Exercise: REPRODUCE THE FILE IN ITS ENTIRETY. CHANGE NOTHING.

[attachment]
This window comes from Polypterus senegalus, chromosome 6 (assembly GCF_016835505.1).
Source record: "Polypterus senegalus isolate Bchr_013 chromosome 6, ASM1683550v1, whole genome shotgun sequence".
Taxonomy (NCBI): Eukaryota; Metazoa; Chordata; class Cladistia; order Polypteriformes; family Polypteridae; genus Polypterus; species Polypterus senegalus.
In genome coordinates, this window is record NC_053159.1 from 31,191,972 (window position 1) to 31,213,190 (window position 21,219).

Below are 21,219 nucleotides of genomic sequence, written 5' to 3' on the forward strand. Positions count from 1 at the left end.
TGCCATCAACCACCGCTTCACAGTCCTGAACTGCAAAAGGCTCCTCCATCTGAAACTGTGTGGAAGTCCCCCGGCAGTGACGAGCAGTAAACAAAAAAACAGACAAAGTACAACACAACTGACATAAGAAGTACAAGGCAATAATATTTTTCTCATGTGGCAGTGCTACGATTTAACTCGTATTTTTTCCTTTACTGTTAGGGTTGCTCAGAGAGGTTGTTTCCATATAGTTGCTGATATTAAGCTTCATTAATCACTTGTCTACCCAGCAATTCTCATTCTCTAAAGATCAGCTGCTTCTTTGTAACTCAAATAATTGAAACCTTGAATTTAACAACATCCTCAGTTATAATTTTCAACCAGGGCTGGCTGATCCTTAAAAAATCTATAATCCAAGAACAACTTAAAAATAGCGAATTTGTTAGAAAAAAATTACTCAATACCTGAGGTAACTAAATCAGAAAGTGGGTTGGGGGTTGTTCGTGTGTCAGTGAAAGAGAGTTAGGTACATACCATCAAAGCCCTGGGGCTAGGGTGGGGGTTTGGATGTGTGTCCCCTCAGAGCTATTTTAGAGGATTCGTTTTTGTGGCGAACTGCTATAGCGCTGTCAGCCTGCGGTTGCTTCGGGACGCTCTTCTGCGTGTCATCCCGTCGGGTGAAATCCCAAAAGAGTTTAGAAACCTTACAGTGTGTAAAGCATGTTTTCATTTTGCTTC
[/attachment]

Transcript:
This window comes from Polypterus senegalus, chromosome 6 (assembly GCF_016835505.1).
Source record: "Polypterus senegalus isolate Bchr_013 chromosome 6, ASM1683550v1, whole genome shotgun sequence".
Taxonomy (NCBI): Eukaryota; Metazoa; Chordata; class Cladistia; order Polypteriformes; family Polypteridae; genus Polypterus; species Polypterus senegalus.
In genome coordinates, this window is record NC_053159.1 from 31,191,972 (window position 1) to 31,213,190 (window position 21,219).

Below are 21,219 nucleotides of genomic sequence, written 5' to 3' on the forward strand. Positions count from 1 at the left end.
TGCCATCAACCACCGCTTCACAGTCCTGAACTGCAAAAGGCTCCTCCATCTGAAACTGTGTGGAAGTCCCCCGGCAGTGACGAGCAGTAAACAAAAAAACAGACAAAGTACAACACAACTGACATAAGAAGTACAAGGCAATAATATTTTTCTCATGTGGCAGTGCTACGATTTAACTCGTATTTTTTCCTTTACTGTTAGGGTTGCTCAGAGAGGTTGTTTCCATATAGTTGCTGATATTAAGCTTCATTAATCACTTGTCTACCCAGCAATTCTCATTCTCTAAAGATCAGCTGCTTCTTTGTAACTCAAATAATTGAAACCTTGAATTTAACAACATCCTCAGTTATAATTTTCAACCAGGGCTGGCTGATCCTTAAAAAATCTATAATCCAAGAACAACTTAAAAATAGCGAATTTGTTAGAAAAAAATTACTCAATACCTGAGGTAACTAAATCAGAAAGTGGGTTGGGGGTTGTTCGTGTGTCAGTGAAAGAGAGTTAGGTACATACCATCAAAGCCCTGGGGCTAGGGTGGGGGTTTGGATGTGTGTCCCCTCAGAGCTATTTTAGAGGATTCGTTTTTGTGGCGAACTGCTATAGCGCTGTCAGCCTGCGGTTGCTTCGGGACGCTCTTCTGCGTGTCATCCCGTCGGGTGAAATCCCAAAAGAGTTTAGAAACCTTACAGTGTGTAAAGCATGTTTTCATTTTGCTTC